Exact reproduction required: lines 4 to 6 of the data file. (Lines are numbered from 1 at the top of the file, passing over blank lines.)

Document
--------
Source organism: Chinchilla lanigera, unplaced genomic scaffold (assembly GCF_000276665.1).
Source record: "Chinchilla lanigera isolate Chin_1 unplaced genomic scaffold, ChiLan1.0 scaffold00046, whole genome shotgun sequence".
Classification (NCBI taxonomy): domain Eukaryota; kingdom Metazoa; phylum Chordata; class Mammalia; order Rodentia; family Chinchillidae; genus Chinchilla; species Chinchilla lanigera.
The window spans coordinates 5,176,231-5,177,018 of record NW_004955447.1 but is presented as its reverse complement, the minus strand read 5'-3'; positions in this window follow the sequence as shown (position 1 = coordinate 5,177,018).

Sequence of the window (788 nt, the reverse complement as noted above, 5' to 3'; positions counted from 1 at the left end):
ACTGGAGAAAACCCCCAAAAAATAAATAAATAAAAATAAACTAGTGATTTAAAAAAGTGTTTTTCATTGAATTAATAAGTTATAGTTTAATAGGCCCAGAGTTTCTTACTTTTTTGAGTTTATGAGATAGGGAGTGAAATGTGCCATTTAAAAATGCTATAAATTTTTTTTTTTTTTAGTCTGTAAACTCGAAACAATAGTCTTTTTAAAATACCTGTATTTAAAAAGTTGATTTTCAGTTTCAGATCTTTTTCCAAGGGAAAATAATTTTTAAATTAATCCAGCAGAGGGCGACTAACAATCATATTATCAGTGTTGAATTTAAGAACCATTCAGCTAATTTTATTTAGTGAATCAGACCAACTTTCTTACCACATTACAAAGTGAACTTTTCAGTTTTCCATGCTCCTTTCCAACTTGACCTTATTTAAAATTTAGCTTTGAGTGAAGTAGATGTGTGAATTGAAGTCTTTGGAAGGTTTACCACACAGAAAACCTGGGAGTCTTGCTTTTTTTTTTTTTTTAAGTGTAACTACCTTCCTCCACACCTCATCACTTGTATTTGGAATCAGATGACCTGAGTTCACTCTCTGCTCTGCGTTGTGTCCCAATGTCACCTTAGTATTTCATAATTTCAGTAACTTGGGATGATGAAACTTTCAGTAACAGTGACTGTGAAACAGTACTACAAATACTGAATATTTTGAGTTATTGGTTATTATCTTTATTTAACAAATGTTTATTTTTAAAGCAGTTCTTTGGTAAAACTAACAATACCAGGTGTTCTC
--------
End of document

The window spans coordinates 5,176,231-5,177,018 of record NW_004955447.1 but is presented as its reverse complement, the minus strand read 5'-3'; positions in this window follow the sequence as shown (position 1 = coordinate 5,177,018).

Sequence of the window (788 nt, the reverse complement as noted above, 5' to 3'; positions counted from 1 at the left end):
ACTGGAGAAAACCCCCAAAAAATAAATAAATAAAAATAAACTAGTGATTTAAAAAAGTGTTTTTCATTGAATTAATAAGTTATAGTTTAATAGGCCCAGAGTTTCTTACTTTTTTGAGTTTATGAGATAGGGAGTGAAATGTGCCATTTAAAAATGCTATAAATTTTTTTTTTTTTTAGTCTGTAAACTCGAAACAATAGTCTTTTTAAAATACCTGTATTTAAAAAGTTGATTTTCAGTTTCAGATCTTTTTCCAAGGGAAAATAATTTTTAAATTAATCCAGCAGAGGGCGACTAACAATCATATTATCAGTGTTGAATTTAAGAACCATTCAGCTAATTTTATTTAGTGAATCAGACCAACTTTCTTACCACATTACAAAGTGAACTTTTCAGTTTTCCATGCTCCTTTCCAACTTGACCTTATTTAAAATTTAGCTTTGAGTGAAGTAGATGTGTGAATTGAAGTCTTTGGAAGGTTTACCACACAGAAAACCTGGGAGTCTTGCTTTTTTTTTTTTTTTAAGTGTAACTACCTTCCTCCACACCTCATCACTTGTATTTGGAATCAGATGACCTGAGTTCACTCTCTGCTCTGCGTTGTGTCCCAATGTCACCTTAGTATTTCATAATTTCAGTAACTTGGGATGATGAAACTTTCAGTAACAGTGACTGTGAAACAGTACTACAAATACTGAATATTTTGAGTTATTGGTTATTATCTTTATTTAACAAATGTTTATTTTTAAAGCAGTTCTTTGGTAAAACTAACAATACCAGGTGTTCTC